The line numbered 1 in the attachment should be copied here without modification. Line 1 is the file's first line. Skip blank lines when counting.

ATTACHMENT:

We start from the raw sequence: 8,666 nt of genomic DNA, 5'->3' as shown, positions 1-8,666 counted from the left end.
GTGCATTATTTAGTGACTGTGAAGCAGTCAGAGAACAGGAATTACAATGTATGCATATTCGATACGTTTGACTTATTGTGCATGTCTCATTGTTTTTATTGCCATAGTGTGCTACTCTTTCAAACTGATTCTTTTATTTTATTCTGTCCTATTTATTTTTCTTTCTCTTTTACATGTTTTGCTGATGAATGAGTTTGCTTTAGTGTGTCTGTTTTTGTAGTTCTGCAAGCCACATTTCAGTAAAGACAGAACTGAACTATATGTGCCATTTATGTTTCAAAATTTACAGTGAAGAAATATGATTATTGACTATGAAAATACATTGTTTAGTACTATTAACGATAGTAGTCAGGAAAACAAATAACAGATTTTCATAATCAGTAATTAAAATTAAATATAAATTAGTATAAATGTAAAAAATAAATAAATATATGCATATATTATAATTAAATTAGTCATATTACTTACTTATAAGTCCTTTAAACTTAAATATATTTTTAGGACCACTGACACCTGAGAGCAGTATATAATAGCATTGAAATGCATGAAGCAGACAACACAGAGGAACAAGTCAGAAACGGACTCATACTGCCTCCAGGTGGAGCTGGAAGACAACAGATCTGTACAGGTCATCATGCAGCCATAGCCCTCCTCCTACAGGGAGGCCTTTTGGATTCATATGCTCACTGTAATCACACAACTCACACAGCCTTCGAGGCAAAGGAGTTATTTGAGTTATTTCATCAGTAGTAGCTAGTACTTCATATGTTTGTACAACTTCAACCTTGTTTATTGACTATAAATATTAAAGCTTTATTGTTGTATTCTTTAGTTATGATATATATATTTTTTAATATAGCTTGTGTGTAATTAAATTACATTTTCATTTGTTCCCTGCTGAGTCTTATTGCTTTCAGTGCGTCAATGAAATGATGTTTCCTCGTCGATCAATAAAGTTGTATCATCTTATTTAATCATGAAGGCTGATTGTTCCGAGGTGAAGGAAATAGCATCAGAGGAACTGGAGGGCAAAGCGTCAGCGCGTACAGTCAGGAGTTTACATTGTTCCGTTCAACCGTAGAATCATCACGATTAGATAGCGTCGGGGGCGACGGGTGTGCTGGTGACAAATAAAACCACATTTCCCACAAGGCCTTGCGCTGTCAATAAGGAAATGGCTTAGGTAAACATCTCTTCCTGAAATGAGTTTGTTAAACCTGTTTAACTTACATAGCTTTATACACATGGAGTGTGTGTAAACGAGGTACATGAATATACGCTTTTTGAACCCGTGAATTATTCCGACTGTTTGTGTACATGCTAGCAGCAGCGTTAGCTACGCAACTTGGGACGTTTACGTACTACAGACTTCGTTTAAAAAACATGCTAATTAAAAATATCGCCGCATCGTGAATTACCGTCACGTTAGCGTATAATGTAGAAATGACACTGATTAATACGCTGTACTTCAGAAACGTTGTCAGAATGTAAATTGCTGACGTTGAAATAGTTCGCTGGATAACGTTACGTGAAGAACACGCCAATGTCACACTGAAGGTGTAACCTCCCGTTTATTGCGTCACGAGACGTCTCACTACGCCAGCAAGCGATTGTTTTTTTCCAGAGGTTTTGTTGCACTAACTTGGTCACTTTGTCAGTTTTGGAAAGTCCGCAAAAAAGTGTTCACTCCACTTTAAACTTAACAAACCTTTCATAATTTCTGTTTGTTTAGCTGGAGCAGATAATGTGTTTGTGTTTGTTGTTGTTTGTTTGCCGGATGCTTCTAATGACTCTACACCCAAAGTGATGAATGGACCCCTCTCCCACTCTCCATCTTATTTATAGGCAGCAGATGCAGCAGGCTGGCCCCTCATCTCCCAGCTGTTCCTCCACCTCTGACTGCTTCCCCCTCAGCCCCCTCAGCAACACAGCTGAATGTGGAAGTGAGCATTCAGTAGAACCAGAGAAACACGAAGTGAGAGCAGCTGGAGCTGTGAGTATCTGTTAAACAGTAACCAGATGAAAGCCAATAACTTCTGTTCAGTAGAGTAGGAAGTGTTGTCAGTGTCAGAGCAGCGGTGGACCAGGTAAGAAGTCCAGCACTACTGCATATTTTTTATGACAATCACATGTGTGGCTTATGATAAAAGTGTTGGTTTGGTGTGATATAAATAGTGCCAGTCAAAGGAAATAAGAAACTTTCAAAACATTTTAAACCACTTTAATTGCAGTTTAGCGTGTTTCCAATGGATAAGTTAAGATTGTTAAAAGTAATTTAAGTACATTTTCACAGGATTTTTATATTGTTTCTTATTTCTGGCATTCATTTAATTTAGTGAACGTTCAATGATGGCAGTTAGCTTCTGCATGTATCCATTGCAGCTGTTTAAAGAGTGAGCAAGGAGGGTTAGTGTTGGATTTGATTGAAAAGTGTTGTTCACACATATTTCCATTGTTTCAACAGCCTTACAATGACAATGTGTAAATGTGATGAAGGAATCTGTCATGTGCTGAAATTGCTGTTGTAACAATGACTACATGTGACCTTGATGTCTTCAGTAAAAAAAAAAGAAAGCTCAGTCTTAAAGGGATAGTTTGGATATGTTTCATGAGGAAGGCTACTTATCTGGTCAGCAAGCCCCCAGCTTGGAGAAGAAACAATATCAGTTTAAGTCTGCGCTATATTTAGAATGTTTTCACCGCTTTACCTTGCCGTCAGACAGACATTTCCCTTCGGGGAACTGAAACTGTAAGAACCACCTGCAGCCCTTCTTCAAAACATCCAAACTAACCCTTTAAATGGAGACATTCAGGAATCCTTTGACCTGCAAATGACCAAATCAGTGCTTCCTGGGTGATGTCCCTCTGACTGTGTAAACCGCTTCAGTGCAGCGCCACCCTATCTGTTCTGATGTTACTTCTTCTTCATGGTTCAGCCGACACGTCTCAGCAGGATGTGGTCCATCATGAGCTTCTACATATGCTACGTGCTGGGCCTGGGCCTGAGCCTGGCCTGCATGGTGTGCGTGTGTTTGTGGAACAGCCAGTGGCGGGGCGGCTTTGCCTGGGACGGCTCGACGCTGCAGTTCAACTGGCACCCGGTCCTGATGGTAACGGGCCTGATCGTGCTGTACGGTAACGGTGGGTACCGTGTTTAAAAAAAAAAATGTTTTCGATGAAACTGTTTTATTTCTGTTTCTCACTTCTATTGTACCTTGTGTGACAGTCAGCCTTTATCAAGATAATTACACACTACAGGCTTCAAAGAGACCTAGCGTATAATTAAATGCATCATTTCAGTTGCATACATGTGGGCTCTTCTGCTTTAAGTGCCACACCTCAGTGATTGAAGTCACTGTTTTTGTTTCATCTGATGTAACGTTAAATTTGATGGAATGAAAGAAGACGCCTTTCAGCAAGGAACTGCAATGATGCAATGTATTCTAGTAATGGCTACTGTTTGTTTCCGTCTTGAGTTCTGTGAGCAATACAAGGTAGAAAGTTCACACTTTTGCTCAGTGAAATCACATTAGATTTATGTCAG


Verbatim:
We start from the raw sequence: 8,666 nt of genomic DNA, 5'->3' as shown, positions 1-8,666 counted from the left end.